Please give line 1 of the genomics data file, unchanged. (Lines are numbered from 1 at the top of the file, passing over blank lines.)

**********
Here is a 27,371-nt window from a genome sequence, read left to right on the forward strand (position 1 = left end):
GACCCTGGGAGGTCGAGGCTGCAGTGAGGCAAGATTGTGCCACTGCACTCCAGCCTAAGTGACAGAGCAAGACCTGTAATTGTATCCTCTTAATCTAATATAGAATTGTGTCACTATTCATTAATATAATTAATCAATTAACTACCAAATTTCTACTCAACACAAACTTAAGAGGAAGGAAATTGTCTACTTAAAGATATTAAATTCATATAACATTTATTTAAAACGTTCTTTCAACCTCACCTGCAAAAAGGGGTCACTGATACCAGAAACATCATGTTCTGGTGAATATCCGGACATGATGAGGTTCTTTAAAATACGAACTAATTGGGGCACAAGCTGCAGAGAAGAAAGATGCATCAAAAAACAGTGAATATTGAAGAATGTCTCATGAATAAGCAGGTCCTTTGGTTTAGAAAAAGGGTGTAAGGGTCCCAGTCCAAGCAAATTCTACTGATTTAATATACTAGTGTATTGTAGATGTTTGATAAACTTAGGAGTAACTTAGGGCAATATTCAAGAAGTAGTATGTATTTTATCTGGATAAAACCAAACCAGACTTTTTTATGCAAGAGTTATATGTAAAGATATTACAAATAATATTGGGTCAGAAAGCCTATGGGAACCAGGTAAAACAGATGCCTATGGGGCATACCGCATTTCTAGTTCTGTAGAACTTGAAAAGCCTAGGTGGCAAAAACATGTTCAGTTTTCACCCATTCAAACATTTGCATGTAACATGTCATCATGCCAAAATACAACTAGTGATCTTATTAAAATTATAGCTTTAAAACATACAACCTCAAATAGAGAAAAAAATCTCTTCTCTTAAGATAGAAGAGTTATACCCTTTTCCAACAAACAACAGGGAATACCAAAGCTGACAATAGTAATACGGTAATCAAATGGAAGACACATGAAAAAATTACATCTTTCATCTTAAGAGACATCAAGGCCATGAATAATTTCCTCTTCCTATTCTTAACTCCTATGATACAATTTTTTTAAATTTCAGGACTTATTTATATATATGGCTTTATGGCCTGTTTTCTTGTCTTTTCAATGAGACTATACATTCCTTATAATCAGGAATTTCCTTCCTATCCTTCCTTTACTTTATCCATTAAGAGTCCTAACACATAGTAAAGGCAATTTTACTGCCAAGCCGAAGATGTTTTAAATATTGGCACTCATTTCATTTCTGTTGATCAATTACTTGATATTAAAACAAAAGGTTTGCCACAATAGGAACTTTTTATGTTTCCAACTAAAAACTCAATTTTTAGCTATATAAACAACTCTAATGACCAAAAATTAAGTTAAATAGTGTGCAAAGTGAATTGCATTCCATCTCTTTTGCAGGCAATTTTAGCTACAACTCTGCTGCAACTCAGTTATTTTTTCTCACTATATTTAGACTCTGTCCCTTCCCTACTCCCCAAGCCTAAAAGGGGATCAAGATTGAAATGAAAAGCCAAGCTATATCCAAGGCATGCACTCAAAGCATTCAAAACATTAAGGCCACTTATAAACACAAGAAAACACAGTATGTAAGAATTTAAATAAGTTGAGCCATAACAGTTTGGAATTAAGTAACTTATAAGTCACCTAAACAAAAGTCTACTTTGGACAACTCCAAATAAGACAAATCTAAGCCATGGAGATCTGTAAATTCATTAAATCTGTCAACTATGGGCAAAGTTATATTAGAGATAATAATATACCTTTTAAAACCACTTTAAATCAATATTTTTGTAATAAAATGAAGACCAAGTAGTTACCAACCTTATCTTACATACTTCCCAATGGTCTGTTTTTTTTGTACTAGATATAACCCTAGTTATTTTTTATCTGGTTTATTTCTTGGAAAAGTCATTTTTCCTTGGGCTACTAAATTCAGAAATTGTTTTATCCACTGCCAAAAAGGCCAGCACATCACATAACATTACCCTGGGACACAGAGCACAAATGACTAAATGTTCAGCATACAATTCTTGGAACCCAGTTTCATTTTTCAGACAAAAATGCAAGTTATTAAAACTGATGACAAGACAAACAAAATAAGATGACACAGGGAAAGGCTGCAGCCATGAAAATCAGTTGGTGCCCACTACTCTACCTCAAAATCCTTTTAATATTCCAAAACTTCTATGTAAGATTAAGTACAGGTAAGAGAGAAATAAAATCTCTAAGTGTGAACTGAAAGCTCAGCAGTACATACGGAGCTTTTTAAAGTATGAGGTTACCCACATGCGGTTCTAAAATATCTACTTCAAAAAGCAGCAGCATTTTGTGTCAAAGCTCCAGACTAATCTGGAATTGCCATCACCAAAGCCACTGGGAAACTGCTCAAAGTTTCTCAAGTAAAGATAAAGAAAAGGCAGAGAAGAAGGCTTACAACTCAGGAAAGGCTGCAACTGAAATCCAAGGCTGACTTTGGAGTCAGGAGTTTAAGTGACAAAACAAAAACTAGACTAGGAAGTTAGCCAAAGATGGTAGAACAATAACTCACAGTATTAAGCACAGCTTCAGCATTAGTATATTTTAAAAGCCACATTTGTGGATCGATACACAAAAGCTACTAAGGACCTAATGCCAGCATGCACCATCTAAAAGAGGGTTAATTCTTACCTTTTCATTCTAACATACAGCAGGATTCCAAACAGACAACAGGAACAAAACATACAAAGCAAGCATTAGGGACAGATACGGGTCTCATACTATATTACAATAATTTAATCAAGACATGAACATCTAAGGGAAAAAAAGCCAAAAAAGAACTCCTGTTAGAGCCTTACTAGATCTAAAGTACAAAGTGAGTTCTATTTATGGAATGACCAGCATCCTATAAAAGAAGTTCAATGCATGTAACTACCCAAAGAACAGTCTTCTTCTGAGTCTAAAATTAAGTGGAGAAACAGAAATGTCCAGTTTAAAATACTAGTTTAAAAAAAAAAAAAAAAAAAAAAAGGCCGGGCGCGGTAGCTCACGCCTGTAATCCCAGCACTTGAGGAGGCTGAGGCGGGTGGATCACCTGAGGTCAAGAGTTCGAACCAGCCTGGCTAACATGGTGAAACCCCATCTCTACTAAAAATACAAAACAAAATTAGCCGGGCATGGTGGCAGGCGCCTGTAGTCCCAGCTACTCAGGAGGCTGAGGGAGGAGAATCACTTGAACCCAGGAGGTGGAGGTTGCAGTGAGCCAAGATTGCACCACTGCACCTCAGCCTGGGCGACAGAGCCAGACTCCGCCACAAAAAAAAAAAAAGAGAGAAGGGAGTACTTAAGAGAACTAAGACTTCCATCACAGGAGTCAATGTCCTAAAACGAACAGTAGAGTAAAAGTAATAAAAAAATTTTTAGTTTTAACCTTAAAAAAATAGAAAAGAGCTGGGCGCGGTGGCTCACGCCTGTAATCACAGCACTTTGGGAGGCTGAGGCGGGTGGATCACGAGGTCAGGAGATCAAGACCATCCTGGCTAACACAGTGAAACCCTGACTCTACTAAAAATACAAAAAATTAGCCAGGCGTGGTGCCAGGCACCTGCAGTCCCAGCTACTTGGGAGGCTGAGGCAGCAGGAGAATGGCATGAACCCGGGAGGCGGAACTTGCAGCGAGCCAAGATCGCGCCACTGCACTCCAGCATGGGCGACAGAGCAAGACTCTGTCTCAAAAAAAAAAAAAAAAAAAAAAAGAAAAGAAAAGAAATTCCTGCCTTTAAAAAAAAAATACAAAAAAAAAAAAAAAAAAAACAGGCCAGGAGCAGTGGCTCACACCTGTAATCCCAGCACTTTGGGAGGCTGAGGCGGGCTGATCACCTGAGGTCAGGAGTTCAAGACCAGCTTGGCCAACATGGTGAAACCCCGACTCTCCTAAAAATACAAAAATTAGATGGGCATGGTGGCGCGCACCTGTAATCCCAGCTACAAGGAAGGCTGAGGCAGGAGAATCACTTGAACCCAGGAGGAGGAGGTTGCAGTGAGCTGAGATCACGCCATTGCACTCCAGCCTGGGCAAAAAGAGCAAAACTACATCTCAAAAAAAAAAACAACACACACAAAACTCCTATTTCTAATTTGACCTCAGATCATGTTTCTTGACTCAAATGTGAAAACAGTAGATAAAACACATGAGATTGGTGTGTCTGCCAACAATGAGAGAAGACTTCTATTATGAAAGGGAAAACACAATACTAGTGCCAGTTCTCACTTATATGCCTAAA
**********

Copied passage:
Here is a 27,371-nt window from a genome sequence, read left to right on the forward strand (position 1 = left end):